If you or someone you know has been charged with DUI in Flagstaff or elsewhere in Northern Arizona, or any criminal charge, now is the time to deal with it. And by “deal with it,” I mean work hard to “deal” the case, as in an Arizona plea deal, or plea offer, or plea bargain, or plea agreement (all the same thing).

As I’ve discussed in prior articles, when you are arrested on suspicion of DUI, a huge chain of events is set off. You’ll be arrested and potentially face an Admin Per Se / Implied Consent suspension (i.e., your drivers license will be suspended), depending on your BAC results if there are any. You can appeal that suspension, but must do so within 15 days in order to prevent the suspension from starting. Once you are under arrest, you’ll appear before a judge, magistrate, or justice of the peace within 24 hours. See Arizona Rules of Criminal Procedure, Rule 4.1(a).

At your Initial Appearance under Arizona law, the judge or magistrate will perform several functions relating to your Arizona constitutional rights, as I discussed in a recent article about criminal arraignments. Once you plead “Not Guilty” to each and every count of your Arizona DUI Ticket and Complaint, as I strongly advise you to do, the judge or magistrate will set your case for a “Case Management Conference” or a “Pre-Trial Conference.” They will decide on your release conditions and/or a bond. Arizona Case Management Conference / Pre-Trial Conference Now you’re getting into the meat of your case.

The procedural elements are out of the way: you’ve been advised of your rights, you’ve pled Not Guilty to the Complaint. It’s a very good time to have a lawyer working for you. Behind the scenes, while your case is pending, and a Case Management Conference (CMC) or a Pre-Trial Conference (PTC) is coming up, there are numerous things that a lawyer can be doing for you to help set up the plea negotiations with the prosecutor.

Things you and/or your Arizona DUI defense attorney should be doing, include: a substance abuse screening (you, not your lawyer); performing a detailed legal review of all of the State’s disclosure; requesting more disclosure from the State; formulating mitigation; researching potential constitutional violations; and handling case-specific needs. As your CMC or PTC approaches, your Arizona DUI lawyer should be contacting the prosecutor’s office to determine what the State’s approach to plea negotiations is going to be in your case. It will be different in every case because every case has unique facts unique defendants, and unique charges.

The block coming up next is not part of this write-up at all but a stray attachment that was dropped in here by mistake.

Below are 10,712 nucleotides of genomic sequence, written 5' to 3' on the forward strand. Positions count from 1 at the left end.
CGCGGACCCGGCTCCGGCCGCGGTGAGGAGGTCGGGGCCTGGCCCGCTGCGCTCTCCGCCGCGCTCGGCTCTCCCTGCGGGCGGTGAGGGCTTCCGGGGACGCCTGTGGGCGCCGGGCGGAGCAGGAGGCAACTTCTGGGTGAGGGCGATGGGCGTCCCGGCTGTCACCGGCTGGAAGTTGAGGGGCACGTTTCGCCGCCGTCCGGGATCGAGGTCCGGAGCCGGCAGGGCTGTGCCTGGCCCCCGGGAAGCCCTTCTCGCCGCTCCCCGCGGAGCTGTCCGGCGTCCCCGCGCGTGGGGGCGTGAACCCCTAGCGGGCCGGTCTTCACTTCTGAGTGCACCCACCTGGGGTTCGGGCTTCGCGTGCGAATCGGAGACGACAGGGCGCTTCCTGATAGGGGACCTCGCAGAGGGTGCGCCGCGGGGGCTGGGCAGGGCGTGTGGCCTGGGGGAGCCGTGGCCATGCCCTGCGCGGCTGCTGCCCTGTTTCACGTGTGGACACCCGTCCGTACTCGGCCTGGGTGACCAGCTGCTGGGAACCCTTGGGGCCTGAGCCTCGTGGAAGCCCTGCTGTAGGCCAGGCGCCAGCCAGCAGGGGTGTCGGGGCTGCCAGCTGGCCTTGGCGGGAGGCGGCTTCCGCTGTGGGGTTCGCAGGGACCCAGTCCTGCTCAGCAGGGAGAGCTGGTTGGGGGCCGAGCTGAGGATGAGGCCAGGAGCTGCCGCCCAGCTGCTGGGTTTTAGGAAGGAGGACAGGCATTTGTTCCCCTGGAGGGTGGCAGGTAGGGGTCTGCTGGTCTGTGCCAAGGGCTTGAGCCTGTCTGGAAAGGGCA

If, for example, you are charged with Super Extreme DUI – 0.20% BAC or more, you’re facing a mandatory 45 days in the county jail (e.g., Yavapai or Coconino County Jail). So if you just plead guilty, you’re hitting the slammer for 45 days minimum, plus somewhere around $3,000 in fines.

But if you work hard and prepare perfectly for your plea negotiations, you stand a real shot at a better plea, reduced jail time (if any at all), lower fines, and a softer conviction on your record. Plea negotiations in Arizona criminal cases require a hard working and knowledgeable criminal defense firm like Griffen & Stevens Law Firm, PLLC to get you the best possible resolution in your case. Griffen & Stevens Law Firm, PLLC has a special understanding of the criminal justice system and Arizona plea negotiation process because he has practiced law on both sides of cases. Call today.